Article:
Monday, February 23, 2009

a theory about theories

according to this week's poll watch in the week magazine, only 39% of americans believe in the theory of evolution. part of it certainly has to do with the religiosity of americans and the christian right's insistence on creationism and/or 'intelligent design,' but i think a good chunk of it has to do with the different uses to which the word 'theory' is put in and out of the world of scientific inquiry.

in everyday language, to say you have a theory about something is to say that you have what seems to you a rational explanation for whatever phenomenon you're attempting to describe, whether or not you have put said 'theory' to any sort of test at all. it is, at best, an educated guess and, more generally, just a regular guess that fits both the facts and the way that your worldview inclines you to see them.

were you a scientist, you would call such a thing a hypothesis, and you would then attempt to devise a test to see if your hypothesis stood up to scrutiny. then you would repeat the test, and repeat it again, and again, and so on, until you were pretty sure that you had reliable data which either did or did not back up your hypothesis. then you would publish those results, and other scientists would see if they could replicate your results without you there, going through a number of iterations, over and over, until they reached a conclusion, whether or not it was the same conclusion you reached or not.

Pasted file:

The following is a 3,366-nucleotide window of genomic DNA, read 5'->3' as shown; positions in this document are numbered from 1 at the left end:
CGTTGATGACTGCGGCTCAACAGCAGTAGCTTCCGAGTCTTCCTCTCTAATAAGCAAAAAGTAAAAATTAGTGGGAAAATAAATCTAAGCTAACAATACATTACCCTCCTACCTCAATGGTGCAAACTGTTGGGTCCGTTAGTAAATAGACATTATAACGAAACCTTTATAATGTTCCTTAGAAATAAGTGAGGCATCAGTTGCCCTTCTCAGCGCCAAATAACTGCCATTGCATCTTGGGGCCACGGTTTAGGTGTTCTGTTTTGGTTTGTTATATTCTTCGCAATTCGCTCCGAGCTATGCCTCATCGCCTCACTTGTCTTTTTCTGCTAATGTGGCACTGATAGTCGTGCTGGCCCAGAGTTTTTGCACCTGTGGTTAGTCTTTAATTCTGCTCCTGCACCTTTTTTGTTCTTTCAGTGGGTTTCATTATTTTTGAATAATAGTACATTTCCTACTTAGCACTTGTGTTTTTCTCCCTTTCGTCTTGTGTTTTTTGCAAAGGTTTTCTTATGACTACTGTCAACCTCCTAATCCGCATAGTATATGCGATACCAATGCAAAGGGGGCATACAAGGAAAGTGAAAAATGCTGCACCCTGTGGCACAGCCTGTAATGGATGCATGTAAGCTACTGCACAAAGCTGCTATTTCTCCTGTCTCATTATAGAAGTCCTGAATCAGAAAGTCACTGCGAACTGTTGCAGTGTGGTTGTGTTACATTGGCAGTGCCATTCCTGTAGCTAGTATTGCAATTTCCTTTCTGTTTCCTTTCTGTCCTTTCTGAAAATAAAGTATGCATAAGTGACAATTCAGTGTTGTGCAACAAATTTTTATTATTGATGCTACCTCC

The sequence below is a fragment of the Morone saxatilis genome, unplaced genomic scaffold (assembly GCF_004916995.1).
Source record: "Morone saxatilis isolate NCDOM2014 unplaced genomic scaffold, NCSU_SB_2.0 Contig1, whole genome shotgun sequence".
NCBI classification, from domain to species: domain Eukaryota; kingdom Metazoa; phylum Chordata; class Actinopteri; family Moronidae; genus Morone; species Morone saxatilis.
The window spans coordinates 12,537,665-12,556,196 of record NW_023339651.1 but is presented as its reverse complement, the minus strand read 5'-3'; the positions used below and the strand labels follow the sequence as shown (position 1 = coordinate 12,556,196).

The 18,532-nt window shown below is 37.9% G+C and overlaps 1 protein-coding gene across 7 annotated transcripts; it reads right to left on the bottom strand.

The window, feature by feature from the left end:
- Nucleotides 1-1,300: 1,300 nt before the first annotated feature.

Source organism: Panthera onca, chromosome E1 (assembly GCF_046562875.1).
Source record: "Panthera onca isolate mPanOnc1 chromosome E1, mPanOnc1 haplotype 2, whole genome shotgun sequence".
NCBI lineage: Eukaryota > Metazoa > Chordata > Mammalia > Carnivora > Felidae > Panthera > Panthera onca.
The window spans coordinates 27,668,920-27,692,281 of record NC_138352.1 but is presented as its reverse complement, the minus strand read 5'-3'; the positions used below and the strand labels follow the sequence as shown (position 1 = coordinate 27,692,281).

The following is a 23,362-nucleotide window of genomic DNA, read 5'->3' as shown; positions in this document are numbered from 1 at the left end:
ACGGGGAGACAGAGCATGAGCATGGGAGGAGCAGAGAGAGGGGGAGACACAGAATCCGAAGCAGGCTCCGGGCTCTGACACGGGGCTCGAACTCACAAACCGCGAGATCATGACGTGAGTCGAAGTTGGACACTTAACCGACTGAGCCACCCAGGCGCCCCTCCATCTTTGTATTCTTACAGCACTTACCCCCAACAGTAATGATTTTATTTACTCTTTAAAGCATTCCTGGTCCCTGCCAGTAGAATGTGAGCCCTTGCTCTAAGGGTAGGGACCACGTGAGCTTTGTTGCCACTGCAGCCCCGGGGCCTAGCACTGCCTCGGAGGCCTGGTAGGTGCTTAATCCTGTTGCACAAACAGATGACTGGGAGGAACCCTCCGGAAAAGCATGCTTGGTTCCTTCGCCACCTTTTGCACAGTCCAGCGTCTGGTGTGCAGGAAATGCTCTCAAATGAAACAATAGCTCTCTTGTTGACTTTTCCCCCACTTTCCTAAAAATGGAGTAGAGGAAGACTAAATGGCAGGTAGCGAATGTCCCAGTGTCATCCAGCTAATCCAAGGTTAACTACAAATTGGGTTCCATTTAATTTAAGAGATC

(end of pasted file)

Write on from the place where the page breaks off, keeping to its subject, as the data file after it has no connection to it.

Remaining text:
this sort of testing would go on and on, and be carried out many, many times, by many, many different scientists, and be published and reviewed many, many times. and it would all have to come out the same, meaning all those experiments, all those tests of your hypothesis, would have to come to the same conclusion.

then you could call it a theory. and even then your hypothesis/theory would only stand until a better explanation of whatever phenomenon you were trying to describe was posited, tested, reviewed, etc.

so, in the world of scientific inquiry, for something to be called a theory implies many years of rigorous testing and failed attempts at falsification; it means the idea has been tested and stood up to that testing, and that noone has been able to come up with a better explanation.

in regular life, a theory is just a reasonable explanation somebody came up with, but that lacks the key evidence that would make it so.

to put it in regular people parlance, my theory about why fewer than 4 in 10 americans believes in darwin's theory of evolution, one of the most tested, tried, and true of all scientific theories, one that's been tested, over and over again, for a hundred fifty years, and stood up to those tests, is that most people hear the words 'theory of evolution' and mistake the scientific meaning of the word for its more colloquial usage, and assume that it's just some explanation some guy thought up a hundred years ago but that is equivalent to, say, the theory that brad pitt left jennifer aniston for angelina jolie because angelina has bigger boobs.

maybe i'm wrong, but, as the saying goes, nobody ever lost money underestimating the intelligence of the american people.

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